Friday, November 28, 2008

Developing and implementing .NET applications in Linux, Unix, Mac, etc. with Mono 2.0

Microsoft has been promoting their .NET application platform quite some years ago, and supporting the development of .NET applications with their Visual Studio development tools. They even introduced a new programming language named as C# targetting to the .NET frameworks.

If you have the impression that .NET applications can only run on MS Windows platforms, and that you can only develop .NET applications using Visual Studio in MS Windows, probably you are still not aware of Mono which frees up all the .NET developers and their applications to the rest of the world other than Microsoft, which includes Linux, Unix, Solaris, BSD, Mac OS X, etc.

Mono is an open source development platform based on the .NET framework, which allows developers to build Linux and cross-platform applications with improved developer productivity. Mono's .NET implementation is based on the ECMA standards for C# and the Common Language Infrastructure (CLI).

The Mono runtime contains a just-in-time (JIT) compilation engine for a number of processors including x86, SPARC, PowerPC, ARM, S390 (in 32-bit and 64-bit mode), x86_64, IA64 and SPARC for 64-bit modes.

The Mono project started in Ximian since 19 July 2001, which was about 7 months earlier than the release of Visual Studio .NET 2002 (first release of Visual Studio that supports .NET framework) by Microsoft. Ximian was a company that provided free desktop applications for Linux and Unix based on the GNOME platform, and has been acquired by Novell in 2003. Mono is currently sponsored, led and supported by Novell.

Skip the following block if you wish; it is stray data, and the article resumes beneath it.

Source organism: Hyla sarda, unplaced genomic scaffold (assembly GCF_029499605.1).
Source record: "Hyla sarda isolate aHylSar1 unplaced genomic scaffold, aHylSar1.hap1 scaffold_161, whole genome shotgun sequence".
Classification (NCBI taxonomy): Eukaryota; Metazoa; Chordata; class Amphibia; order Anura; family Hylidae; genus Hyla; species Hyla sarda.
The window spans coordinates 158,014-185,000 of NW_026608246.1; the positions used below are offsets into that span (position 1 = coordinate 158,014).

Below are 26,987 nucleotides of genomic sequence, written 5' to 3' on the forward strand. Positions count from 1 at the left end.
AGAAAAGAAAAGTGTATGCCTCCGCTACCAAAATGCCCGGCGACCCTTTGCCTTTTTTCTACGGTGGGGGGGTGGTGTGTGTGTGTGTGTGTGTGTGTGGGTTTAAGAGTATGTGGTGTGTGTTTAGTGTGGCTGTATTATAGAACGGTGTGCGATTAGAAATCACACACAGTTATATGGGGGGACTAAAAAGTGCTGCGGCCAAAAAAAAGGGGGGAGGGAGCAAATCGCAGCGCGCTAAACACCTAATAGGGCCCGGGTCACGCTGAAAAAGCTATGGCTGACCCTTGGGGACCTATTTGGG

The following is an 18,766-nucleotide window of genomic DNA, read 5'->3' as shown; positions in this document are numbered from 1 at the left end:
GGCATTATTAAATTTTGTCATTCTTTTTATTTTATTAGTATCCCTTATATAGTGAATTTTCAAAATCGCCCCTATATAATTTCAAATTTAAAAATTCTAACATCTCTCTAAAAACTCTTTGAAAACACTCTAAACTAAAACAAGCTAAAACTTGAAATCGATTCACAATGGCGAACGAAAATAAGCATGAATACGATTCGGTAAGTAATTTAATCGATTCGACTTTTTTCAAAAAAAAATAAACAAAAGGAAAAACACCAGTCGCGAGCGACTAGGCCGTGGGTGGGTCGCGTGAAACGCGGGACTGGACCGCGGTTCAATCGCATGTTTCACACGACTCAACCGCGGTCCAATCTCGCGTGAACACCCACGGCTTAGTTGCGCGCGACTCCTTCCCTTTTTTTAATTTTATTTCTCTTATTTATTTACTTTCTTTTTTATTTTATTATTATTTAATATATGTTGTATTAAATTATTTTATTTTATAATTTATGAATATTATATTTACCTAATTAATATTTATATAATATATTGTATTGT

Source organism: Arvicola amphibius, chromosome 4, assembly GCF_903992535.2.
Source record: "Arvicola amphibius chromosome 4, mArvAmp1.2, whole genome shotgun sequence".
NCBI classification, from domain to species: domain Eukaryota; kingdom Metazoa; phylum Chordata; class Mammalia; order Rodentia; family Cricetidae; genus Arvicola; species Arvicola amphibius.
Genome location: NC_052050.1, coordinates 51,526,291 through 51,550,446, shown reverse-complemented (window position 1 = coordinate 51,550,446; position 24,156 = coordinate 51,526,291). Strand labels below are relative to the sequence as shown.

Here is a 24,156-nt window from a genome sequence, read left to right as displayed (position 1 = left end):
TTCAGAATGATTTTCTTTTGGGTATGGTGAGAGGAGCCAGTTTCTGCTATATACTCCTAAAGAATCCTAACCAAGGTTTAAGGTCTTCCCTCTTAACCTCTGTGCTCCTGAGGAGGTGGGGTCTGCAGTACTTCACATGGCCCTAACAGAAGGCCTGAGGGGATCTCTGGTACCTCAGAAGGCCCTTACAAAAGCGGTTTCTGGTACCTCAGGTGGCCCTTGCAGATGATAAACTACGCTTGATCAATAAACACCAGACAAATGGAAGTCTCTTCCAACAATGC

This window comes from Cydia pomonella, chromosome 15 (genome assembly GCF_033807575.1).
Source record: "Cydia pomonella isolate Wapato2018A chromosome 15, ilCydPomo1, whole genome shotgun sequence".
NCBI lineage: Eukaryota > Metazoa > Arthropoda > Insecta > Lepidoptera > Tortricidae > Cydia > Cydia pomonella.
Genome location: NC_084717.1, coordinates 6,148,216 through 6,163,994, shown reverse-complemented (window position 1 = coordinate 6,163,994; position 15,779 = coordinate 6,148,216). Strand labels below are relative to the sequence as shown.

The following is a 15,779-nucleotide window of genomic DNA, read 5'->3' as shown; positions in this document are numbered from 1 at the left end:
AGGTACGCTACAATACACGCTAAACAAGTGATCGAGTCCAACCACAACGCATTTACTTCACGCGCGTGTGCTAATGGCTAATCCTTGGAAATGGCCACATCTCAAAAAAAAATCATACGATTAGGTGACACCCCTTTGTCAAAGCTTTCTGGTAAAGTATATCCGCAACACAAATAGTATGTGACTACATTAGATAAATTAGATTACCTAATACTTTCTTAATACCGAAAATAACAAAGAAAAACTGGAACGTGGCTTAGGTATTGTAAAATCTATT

Mono version 1.0 was released in June 2004, one year after Visual Studio 2003 was released. Current version of Mono is 2.0.1, which is API complete in regards to .NET 2.0 and supports for Visual Basic.NET as well as C# versions 2.0 and 3.0.

Mono includes compilers, an ECMA-compatible runtime engine (the Common Language Runtime, or CLR), and many libraries. The libraries include Microsoft .NET compatibility libraries (including ADO.NET, System.Windows.Forms and ASP.NET), Mono's own and third party class libraries.Gtk#, a set of .NET bindings for the gtk+ toolkit and assorted GNOME libraries can be found in the latter. This library allows you to build fully native Gnome application using Mono and includes support for user interfaces built with the Glade interface builder. Furthermore, Mono's runtime can be embedded into applications for simplified packaging and shipping. In addition, the Mono project offers an IDE called MonoDevelop, Debugging, and a documentation browser called MonoDoc.

As an open source software, you can download, copy, distribute and use Mono for free. Here is the download page of Mono.

There are a lot of information about Mono in Wikipedia. There are also many resources and documentations about Mono in its official website.


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